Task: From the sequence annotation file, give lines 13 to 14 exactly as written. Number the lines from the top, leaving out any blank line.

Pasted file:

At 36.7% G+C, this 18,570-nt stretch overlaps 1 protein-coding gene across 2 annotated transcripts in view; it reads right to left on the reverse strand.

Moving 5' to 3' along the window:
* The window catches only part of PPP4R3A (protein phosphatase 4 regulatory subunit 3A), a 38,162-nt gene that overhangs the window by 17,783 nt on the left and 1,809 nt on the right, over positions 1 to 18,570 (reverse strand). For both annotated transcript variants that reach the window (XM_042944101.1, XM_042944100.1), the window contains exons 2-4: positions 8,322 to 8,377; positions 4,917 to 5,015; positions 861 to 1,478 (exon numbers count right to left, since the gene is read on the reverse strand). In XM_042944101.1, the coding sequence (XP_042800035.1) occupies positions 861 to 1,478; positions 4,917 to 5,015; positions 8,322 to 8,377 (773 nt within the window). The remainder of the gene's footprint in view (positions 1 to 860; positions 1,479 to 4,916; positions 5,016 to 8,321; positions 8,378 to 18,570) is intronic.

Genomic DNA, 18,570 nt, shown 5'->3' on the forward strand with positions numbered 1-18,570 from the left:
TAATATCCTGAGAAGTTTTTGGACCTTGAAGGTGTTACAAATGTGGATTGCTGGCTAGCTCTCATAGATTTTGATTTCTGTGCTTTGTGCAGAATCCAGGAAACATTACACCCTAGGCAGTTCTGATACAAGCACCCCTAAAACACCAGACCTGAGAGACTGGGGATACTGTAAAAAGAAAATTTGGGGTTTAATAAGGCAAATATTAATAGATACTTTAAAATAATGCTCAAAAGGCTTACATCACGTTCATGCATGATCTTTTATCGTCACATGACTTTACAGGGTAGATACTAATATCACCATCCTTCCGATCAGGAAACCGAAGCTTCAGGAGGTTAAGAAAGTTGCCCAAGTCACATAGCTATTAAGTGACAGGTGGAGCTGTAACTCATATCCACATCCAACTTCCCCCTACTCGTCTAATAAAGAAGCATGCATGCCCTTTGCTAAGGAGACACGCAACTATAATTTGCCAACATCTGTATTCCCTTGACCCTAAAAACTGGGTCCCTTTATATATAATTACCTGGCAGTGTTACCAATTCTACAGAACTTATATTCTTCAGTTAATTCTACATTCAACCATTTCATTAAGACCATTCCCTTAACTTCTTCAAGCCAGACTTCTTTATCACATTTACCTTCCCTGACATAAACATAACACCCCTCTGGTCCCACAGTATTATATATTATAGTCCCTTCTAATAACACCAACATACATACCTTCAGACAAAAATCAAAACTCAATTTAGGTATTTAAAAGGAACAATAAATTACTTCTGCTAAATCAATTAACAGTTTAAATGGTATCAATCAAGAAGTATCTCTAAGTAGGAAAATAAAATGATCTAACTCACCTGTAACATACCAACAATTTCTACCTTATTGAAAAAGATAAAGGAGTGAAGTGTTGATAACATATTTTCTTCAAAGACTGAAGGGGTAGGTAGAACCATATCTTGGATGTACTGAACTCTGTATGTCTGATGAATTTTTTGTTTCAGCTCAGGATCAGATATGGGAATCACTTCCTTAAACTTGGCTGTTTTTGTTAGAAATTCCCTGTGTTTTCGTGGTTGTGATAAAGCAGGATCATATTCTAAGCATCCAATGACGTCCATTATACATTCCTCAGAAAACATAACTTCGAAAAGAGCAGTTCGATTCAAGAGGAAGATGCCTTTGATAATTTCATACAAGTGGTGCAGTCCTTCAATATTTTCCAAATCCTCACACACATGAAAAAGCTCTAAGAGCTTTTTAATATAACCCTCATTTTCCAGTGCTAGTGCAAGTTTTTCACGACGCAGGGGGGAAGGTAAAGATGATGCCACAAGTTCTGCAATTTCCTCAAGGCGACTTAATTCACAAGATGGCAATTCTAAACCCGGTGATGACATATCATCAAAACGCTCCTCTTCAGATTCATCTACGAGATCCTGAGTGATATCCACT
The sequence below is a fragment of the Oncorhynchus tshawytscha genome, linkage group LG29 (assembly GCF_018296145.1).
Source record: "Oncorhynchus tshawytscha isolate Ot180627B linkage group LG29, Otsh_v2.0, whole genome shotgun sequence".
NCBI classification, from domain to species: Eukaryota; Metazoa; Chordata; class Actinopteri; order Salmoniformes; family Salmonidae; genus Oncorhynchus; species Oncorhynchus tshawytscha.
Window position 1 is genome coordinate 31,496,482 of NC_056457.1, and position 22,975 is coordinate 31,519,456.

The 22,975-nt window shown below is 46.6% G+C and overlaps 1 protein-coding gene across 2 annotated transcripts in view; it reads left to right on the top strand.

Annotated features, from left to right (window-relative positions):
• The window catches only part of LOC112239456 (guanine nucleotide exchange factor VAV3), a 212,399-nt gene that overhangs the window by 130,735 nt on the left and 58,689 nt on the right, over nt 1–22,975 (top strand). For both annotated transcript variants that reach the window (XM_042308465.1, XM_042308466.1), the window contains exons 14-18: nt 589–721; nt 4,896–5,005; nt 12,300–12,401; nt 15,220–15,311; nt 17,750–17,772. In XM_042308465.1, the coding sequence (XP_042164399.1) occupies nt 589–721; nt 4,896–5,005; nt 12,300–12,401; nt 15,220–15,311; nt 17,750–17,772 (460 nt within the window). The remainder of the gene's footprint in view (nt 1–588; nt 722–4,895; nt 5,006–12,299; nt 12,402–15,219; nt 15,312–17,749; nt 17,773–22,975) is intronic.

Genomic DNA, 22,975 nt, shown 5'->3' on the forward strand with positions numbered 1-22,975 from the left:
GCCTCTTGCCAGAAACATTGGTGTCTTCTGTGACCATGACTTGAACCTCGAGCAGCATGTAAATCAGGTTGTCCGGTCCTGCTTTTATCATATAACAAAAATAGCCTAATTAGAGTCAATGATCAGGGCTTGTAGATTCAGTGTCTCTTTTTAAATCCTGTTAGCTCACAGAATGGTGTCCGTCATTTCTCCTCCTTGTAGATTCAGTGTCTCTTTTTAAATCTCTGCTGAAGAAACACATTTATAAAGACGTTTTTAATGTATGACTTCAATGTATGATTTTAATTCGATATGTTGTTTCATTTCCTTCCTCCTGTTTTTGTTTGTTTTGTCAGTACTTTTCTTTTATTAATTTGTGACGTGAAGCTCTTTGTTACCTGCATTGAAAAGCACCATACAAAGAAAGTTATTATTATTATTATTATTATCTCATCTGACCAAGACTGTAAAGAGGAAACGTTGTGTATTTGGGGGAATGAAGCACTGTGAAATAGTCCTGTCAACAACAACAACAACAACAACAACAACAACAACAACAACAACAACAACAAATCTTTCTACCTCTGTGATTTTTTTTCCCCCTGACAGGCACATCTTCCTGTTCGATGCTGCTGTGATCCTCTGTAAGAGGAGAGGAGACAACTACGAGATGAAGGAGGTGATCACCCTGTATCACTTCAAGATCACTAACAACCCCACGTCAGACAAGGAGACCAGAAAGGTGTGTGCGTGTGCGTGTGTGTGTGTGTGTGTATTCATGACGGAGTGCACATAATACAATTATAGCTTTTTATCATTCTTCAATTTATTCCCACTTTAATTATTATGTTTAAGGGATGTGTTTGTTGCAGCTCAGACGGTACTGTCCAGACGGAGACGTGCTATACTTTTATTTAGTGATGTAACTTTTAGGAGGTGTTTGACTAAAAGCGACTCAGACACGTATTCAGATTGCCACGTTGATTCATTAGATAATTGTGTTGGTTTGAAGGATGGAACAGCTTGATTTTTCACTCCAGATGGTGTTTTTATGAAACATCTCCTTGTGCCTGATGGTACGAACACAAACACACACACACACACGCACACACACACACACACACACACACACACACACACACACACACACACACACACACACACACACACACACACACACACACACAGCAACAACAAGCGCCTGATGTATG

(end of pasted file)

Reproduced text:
Genomic DNA, 22,975 nt, shown 5'->3' on the forward strand with positions numbered 1-22,975 from the left:
GCCTCTTGCCAGAAACATTGGTGTCTTCTGTGACCATGACTTGAACCTCGAGCAGCATGTAAATCAGGTTGTCCGGTCCTGCTTTTATCATATAACAAAAATAGCCTAATTAGAGTCAATGATCAGGGCTTGTAGATTCAGTGTCTCTTTTTAAATCCTGTTAGCTCACAGAATGGTGTCCGTCATTTCTCCTCCTTGTAGATTCAGTGTCTCTTTTTAAATCTCTGCTGAAGAAACACATTTATAAAGACGTTTTTAATGTATGACTTCAATGTATGATTTTAATTCGATATGTTGTTTCATTTCCTTCCTCCTGTTTTTGTTTGTTTTGTCAGTACTTTTCTTTTATTAATTTGTGACGTGAAGCTCTTTGTTACCTGCATTGAAAAGCACCATACAAAGAAAGTTATTATTATTATTATTATTATCTCATCTGACCAAGACTGTAAAGAGGAAACGTTGTGTATTTGGGGGAATGAAGCACTGTGAAATAGTCCTGTCAACAACAACAACAACAACAACAACAACAACAACAACAACAACAACAACAAATCTTTCTACCTCTGTGATTTTTTTTCCCCCTGACAGGCACATCTTCCTGTTCGATGCTGCTGTGATCCTCTGTAAGAGGAGAGGAGACAACTACGAGATGAAGGAGGTGATCACCCTGTATCACTTCAAGATCACTAACAACCCCACGTCAGACAAGGAGACCAGAAAGGTGTGTGCGTGTGCGTGTGTGTGTGTGTGTGTATTCATGACGGAGTGCACATAATACAATTATAGCTTTTTATCATTCTTCAATTTATTCCCACTTTAATTATTATGTTTAAGGGATGTGTTTGTTGCAGCTCAGACGGTACTGTCCAGACGGAGACGTGCTATACTTTTATTTAGTGATGTAACTTTTAGGAGGTGTTTGACTAAAAGCGACTCAGACACGTATTCAGATTGCCACGTTGATTCATTAGATAATTGTGTTGGTTTGAAGGATGGAACAGCTTGATTTTTCACTCCAGATGGTGTTTTTATGAAACATCTCCTTGTGCCTGATGGTACGAACACAAACACACACACACACACGCACACACACACACACACACACACACACACACACACACACACACACACACACACACACACACACACACACACACACACACACAGCAACAACAAGCGCCTGATGTATG